1. It obscures the profound symbolism of gender:2. It exalts gender above that to which it points:
3. It diminishes the unique beauty of womanhood:
4. It is less inclusive of women:
5. It demeans women:
6. It patronizes women:
7. It calls God’s attitude toward women into question:
If you read this blog regularly you will realise the football (soccer) team I coach recently did very well in the Siliguri Churches Tournament. I was proud of them for many reasons some of which it appears to me have Christian discipleship parallels.
They trained – in fact they trained very hard – they didn’t complain, grumble or give up – they persevered, pressed on and gave 100% – sounds like 11 men who followed Jesus.
They used the gifts given to them – some are not great footballers, but they brought all their gifting to the ground and sacrificed it for the good of the team – God gives gifts to all men, do you use yours?.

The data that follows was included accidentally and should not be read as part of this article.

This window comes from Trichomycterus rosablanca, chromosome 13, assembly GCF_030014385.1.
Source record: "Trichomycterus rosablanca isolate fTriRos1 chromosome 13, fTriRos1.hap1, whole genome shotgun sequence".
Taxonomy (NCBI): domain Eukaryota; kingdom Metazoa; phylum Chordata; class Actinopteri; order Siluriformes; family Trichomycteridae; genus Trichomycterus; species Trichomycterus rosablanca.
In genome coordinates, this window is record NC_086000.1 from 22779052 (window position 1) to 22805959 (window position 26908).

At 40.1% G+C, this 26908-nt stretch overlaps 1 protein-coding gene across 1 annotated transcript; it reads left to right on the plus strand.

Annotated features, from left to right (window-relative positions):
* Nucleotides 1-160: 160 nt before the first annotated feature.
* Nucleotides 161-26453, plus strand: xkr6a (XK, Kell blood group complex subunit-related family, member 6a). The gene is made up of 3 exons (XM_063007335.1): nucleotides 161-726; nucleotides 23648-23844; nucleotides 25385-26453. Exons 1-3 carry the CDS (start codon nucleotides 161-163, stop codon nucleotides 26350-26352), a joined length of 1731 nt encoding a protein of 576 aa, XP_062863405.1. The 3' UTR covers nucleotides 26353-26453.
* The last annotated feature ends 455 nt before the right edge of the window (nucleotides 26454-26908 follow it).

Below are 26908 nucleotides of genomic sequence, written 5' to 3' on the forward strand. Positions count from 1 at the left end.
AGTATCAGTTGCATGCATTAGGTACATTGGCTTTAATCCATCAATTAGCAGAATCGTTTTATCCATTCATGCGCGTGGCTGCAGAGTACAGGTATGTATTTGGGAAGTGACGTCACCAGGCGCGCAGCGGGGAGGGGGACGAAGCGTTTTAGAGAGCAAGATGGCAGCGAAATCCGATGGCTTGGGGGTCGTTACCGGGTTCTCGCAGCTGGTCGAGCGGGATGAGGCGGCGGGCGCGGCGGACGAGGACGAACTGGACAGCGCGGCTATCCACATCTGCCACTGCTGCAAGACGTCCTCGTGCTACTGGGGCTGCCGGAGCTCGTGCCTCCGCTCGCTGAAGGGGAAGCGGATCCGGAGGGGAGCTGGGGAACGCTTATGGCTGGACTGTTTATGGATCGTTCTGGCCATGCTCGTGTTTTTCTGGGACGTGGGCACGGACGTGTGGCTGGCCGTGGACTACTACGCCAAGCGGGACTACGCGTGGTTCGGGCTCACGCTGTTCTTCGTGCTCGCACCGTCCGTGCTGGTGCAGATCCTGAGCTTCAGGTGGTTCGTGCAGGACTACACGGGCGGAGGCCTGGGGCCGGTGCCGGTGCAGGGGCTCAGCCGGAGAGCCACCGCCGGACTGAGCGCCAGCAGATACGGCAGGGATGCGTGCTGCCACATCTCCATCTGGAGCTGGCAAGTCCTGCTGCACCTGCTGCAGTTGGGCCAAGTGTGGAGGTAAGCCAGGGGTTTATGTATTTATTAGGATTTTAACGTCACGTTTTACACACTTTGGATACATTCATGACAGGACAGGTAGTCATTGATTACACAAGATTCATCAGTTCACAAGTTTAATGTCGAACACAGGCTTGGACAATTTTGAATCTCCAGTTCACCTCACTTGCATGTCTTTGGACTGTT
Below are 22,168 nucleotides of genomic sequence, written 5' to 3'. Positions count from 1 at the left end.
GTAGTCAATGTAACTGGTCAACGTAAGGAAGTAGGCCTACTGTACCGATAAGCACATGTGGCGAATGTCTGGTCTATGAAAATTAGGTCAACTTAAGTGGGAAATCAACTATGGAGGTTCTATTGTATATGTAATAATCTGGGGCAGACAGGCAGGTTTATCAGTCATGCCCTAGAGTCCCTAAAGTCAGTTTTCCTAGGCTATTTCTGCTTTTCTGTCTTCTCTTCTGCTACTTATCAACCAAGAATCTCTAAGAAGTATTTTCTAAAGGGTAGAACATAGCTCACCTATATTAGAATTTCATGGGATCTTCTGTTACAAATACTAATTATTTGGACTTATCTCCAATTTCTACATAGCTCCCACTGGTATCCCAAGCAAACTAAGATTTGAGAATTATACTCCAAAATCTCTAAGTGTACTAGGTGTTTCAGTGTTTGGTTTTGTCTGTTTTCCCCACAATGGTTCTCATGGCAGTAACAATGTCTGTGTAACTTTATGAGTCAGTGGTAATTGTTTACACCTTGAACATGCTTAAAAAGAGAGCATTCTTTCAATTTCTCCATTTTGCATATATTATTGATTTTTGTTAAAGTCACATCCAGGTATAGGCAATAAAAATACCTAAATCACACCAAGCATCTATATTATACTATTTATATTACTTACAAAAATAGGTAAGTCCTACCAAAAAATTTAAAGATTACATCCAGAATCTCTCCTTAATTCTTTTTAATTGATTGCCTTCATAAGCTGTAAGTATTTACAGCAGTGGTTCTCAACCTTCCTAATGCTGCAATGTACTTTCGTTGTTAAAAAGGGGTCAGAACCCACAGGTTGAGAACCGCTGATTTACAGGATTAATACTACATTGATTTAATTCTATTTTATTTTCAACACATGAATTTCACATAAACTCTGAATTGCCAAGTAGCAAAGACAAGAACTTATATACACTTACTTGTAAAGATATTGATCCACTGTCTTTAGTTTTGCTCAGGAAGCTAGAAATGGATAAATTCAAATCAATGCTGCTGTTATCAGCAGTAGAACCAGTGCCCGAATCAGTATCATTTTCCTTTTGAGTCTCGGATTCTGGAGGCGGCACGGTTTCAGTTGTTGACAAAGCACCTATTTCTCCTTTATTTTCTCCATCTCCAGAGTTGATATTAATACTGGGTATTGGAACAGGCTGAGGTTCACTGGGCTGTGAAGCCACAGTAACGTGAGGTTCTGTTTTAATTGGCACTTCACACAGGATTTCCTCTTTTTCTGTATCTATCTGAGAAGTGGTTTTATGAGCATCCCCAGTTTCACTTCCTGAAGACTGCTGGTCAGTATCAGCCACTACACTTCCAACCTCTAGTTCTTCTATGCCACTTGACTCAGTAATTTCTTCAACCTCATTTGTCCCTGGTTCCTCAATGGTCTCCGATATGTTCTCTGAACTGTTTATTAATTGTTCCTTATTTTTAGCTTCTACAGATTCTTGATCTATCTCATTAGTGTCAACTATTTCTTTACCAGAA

They stuck to plan – they knew what they had been told to do (I am a bossy coach who had worked out a game plan) – people stood and watched, some even cheered, many shouted advice – the team ignored them and achieved more than they might ever have hoped or expected – read Matt 28:18-20, it is a good outline of God’s plan.
They listened to the coach – they knew who they should be listening to, there were no mixed messages – their masters voice was loud and clear – frequent shouts of encouragement, instructions and lots of clapping – prayer, meditation, Bible reading, listening to the voice of God is non-negotiable.
There are lots of other parallels I might draw but want to finish this by thinking of the joy I got from the teams performance – a smile on the face of God when we walk in his paths.
Do you observe the Sabbath? Is it a special day to be kept special with no work and no stress? An interesting story has emerged from the rugby union world cup where Euan Murray, a member of the Scotland squad, refuses to play on Sundays and has questioned why matches should be played on a Sunday at all. Murray plays in one of the most physically demanding positions in rugby, prop forward, not a place for the fainthearted. The BBC had a great quote fom Euan in their report about this,
“It’s basically all or nothing, following Jesus. I don’t believe in pick ‘n’ mix Christianity. I believe the Bible is the word of God, so who am I to ignore something from it?